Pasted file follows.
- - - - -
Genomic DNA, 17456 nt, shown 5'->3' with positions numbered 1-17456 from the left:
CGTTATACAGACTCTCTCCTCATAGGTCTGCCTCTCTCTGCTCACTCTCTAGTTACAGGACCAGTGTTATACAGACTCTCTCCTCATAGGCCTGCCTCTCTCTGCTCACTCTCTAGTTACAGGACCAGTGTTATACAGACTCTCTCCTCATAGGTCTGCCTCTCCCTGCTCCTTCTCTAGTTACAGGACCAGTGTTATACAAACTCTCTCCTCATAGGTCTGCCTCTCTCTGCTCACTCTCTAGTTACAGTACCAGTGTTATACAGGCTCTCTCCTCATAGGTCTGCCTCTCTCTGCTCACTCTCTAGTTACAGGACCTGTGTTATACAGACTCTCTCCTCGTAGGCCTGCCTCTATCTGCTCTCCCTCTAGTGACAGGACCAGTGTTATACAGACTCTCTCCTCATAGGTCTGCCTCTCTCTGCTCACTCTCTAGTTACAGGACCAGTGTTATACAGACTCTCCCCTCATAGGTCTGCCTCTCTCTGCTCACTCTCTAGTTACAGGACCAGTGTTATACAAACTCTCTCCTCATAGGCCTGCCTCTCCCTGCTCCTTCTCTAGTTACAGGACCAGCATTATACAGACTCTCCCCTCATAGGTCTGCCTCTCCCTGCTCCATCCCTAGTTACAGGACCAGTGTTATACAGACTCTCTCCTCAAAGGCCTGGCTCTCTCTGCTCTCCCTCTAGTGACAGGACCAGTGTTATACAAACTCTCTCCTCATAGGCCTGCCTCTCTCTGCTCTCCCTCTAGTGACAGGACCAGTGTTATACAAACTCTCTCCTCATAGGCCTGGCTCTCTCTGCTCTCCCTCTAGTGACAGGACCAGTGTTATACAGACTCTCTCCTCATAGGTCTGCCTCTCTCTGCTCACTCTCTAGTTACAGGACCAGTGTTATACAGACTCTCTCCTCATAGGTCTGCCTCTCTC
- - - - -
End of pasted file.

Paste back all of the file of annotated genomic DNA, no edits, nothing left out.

Genomic DNA, 17456 nt, shown 5'->3' with positions numbered 1-17456 from the left:
CGTTATACAGACTCTCTCCTCATAGGTCTGCCTCTCTCTGCTCACTCTCTAGTTACAGGACCAGTGTTATACAGACTCTCTCCTCATAGGCCTGCCTCTCTCTGCTCACTCTCTAGTTACAGGACCAGTGTTATACAGACTCTCTCCTCATAGGTCTGCCTCTCCCTGCTCCTTCTCTAGTTACAGGACCAGTGTTATACAAACTCTCTCCTCATAGGTCTGCCTCTCTCTGCTCACTCTCTAGTTACAGTACCAGTGTTATACAGGCTCTCTCCTCATAGGTCTGCCTCTCTCTGCTCACTCTCTAGTTACAGGACCTGTGTTATACAGACTCTCTCCTCGTAGGCCTGCCTCTATCTGCTCTCCCTCTAGTGACAGGACCAGTGTTATACAGACTCTCTCCTCATAGGTCTGCCTCTCTCTGCTCACTCTCTAGTTACAGGACCAGTGTTATACAGACTCTCCCCTCATAGGTCTGCCTCTCTCTGCTCACTCTCTAGTTACAGGACCAGTGTTATACAAACTCTCTCCTCATAGGCCTGCCTCTCCCTGCTCCTTCTCTAGTTACAGGACCAGCATTATACAGACTCTCCCCTCATAGGTCTGCCTCTCCCTGCTCCATCCCTAGTTACAGGACCAGTGTTATACAGACTCTCTCCTCAAAGGCCTGGCTCTCTCTGCTCTCCCTCTAGTGACAGGACCAGTGTTATACAAACTCTCTCCTCATAGGCCTGCCTCTCTCTGCTCTCCCTCTAGTGACAGGACCAGTGTTATACAAACTCTCTCCTCATAGGCCTGGCTCTCTCTGCTCTCCCTCTAGTGACAGGACCAGTGTTATACAGACTCTCTCCTCATAGGTCTGCCTCTCTCTGCTCACTCTCTAGTTACAGGACCAGTGTTATACAGACTCTCTCCTCATAGGTCTGCCTCTCTC